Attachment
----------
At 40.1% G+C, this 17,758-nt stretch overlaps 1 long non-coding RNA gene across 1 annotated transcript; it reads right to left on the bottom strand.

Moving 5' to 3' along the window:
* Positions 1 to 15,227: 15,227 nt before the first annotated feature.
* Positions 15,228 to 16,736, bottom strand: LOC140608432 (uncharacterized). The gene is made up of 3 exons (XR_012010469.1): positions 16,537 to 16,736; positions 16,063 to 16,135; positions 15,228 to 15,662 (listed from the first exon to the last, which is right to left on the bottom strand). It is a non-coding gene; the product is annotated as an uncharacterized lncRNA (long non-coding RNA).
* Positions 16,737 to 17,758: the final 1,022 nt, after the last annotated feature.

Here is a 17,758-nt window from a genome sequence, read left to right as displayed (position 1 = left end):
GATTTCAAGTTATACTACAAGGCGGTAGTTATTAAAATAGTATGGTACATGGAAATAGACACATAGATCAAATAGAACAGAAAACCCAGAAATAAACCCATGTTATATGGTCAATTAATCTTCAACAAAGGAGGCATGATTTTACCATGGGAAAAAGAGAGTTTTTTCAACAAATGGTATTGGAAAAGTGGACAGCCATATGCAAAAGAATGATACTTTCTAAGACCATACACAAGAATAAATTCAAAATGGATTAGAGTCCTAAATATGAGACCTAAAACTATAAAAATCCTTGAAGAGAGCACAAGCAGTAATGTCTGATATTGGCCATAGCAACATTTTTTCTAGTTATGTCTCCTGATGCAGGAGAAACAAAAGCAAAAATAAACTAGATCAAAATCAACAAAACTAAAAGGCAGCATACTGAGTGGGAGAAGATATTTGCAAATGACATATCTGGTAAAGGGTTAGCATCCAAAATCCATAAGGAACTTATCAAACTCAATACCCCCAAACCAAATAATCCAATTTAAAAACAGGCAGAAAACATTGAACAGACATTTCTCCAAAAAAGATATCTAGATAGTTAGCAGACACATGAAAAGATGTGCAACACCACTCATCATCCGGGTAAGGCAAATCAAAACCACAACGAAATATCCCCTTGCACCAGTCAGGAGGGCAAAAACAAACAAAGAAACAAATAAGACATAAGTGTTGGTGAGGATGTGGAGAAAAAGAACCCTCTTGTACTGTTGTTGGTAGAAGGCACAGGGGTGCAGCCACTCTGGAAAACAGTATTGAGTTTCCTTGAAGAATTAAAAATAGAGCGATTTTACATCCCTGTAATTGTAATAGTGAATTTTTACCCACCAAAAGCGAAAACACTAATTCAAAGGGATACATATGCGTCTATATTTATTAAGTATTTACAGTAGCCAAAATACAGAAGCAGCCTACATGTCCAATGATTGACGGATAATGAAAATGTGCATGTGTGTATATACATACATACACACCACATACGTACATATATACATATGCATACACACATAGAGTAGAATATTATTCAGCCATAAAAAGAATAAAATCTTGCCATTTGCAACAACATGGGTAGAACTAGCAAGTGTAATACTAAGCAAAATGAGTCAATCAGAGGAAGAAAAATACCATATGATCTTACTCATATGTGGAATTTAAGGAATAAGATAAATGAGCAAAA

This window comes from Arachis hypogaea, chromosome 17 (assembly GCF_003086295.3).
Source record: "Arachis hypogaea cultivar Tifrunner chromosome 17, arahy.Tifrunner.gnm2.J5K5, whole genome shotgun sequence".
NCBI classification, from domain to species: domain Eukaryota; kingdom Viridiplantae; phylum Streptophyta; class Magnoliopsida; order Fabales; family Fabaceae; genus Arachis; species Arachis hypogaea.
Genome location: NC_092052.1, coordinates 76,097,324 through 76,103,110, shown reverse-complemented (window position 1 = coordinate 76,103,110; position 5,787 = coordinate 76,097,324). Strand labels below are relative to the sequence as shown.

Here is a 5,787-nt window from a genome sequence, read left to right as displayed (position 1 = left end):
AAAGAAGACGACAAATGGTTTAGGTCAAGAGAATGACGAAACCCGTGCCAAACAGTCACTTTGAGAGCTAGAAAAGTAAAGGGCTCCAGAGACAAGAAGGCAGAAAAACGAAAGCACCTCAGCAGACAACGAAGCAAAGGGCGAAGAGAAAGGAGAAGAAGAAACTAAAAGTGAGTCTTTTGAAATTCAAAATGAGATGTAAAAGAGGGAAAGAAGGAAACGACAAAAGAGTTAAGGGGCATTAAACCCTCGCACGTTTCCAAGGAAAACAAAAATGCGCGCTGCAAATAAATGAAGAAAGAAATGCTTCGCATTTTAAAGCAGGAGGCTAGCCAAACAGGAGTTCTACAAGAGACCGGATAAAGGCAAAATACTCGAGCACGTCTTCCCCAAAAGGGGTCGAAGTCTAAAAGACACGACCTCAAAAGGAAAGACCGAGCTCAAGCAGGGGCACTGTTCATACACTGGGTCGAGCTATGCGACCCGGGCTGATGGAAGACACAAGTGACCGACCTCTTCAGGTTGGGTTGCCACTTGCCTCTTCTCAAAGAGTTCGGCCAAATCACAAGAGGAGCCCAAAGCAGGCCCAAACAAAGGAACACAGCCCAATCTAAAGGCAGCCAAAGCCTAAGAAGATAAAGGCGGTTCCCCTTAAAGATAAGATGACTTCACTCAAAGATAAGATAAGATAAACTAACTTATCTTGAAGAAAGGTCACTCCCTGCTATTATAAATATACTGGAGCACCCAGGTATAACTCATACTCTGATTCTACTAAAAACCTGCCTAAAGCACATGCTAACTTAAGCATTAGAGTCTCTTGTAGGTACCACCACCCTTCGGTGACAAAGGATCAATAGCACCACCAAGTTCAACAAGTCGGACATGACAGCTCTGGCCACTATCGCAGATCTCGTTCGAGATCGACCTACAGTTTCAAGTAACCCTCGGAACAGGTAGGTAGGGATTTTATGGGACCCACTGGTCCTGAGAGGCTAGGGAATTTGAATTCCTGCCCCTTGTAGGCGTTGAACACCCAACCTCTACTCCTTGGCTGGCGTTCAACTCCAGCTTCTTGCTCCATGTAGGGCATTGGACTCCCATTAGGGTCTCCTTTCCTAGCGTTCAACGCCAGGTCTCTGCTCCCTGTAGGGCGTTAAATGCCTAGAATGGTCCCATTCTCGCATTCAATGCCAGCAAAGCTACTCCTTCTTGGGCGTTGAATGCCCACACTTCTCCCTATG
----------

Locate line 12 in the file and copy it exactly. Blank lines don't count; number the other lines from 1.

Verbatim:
Here is a 5,787-nt window from a genome sequence, read left to right as displayed (position 1 = left end):